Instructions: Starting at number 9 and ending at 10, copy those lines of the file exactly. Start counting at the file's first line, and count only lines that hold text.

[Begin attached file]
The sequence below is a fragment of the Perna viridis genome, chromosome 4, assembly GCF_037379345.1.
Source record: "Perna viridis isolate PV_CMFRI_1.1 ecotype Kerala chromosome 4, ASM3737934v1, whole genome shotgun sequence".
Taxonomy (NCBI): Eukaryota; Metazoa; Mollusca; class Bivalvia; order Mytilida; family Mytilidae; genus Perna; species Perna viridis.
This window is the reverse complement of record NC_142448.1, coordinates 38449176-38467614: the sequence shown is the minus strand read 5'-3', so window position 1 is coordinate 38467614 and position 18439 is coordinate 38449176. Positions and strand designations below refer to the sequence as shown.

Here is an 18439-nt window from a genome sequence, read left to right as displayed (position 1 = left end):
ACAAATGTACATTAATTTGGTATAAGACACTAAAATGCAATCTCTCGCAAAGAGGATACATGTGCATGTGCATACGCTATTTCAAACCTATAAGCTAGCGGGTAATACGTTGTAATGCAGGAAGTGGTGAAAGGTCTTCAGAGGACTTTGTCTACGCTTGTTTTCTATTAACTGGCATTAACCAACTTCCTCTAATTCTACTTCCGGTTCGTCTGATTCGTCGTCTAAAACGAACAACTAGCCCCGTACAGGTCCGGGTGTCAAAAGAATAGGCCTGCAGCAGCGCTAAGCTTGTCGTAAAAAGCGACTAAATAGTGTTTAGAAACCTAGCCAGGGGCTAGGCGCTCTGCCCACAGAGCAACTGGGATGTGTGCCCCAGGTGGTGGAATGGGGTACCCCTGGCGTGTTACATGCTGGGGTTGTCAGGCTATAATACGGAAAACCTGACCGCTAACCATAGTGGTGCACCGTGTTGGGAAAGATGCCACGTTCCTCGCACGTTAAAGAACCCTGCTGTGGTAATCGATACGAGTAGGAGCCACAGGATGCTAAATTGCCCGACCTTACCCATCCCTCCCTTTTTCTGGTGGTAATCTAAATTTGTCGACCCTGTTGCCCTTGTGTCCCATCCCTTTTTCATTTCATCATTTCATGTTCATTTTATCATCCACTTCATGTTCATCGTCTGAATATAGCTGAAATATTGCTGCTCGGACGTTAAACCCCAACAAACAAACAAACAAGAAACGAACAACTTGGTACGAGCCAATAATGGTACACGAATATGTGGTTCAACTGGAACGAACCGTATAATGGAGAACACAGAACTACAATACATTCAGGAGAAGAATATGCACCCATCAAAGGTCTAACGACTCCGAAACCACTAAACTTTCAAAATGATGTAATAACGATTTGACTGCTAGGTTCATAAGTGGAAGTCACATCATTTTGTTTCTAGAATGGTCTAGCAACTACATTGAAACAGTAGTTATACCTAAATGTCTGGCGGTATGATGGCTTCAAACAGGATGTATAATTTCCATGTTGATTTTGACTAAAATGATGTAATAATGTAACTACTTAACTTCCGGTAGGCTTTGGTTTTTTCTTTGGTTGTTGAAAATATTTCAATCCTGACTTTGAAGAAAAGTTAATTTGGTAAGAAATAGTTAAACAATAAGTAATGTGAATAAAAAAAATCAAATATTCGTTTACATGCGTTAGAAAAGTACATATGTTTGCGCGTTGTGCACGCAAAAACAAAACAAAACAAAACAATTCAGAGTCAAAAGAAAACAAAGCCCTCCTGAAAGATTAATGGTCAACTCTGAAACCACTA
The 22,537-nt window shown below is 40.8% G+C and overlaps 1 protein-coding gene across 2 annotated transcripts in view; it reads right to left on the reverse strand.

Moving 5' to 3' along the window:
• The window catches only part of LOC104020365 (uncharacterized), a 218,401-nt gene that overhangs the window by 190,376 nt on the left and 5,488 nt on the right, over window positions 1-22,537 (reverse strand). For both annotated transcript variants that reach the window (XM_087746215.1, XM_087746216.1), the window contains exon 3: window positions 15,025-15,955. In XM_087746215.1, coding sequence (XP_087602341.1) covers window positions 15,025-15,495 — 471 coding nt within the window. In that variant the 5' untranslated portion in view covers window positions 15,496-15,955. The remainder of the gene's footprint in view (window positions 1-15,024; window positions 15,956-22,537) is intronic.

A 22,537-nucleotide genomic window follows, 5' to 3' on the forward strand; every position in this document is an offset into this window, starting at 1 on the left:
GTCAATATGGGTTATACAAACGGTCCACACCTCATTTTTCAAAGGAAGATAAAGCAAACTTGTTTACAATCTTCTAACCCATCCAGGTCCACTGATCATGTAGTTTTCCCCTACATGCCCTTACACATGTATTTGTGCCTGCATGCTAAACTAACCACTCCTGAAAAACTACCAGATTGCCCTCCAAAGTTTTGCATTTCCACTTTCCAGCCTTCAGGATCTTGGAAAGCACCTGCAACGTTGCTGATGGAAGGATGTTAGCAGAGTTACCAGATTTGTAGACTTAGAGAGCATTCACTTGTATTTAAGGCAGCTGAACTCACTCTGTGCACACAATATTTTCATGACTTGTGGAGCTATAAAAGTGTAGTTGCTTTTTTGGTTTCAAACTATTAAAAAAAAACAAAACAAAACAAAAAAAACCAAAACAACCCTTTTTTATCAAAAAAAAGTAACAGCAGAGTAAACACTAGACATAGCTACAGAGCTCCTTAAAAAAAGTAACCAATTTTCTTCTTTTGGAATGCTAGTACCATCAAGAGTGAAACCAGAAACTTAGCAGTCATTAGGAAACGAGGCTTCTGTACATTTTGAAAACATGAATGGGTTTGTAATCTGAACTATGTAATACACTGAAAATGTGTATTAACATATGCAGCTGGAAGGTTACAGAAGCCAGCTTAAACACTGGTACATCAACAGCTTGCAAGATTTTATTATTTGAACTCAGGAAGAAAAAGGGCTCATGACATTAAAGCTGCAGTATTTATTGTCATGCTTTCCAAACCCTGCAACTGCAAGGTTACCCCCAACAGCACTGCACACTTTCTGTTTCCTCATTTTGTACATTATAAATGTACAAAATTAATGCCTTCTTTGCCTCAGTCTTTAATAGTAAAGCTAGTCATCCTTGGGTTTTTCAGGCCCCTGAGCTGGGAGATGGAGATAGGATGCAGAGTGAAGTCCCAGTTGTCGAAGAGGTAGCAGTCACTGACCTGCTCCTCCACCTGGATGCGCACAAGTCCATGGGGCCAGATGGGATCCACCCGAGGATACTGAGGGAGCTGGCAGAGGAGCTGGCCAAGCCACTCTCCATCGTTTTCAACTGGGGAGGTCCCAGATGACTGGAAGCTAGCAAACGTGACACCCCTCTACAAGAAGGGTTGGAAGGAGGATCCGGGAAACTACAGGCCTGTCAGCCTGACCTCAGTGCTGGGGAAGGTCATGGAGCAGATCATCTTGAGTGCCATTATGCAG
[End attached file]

• The window catches only part of LOC104020365 (uncharacterized), a 218,401-nt gene that overhangs the window by 190,376 nt on the left and 5,488 nt on the right, over window positions 1-22,537 (reverse strand). For both annotated transcript variants that reach the window (XM_087746215.1, XM_087746216.1), the window contains exon 3: window positions 15,025-15,955. In XM_087746215.1, coding sequence (XP_087602341.1) covers window positions 15,025-15,495 — 471 coding nt within the window. In that variant the 5' untranslated portion in view covers window positions 15,496-15,955. The remainder of the gene's footprint in view (window positions 1-15,024; window positions 15,956-22,537) is intronic.

A 22,537-nucleotide genomic window follows, 5' to 3' on the forward strand; every position in this document is an offset into this window, starting at 1 on the left: